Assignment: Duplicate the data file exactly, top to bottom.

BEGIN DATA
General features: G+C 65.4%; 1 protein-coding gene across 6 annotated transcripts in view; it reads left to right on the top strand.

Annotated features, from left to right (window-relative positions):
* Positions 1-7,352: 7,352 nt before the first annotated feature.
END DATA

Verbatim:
General features: G+C 65.4%; 1 protein-coding gene across 6 annotated transcripts in view; it reads left to right on the top strand.

Annotated features, from left to right (window-relative positions):
* Positions 1-7,352: 7,352 nt before the first annotated feature.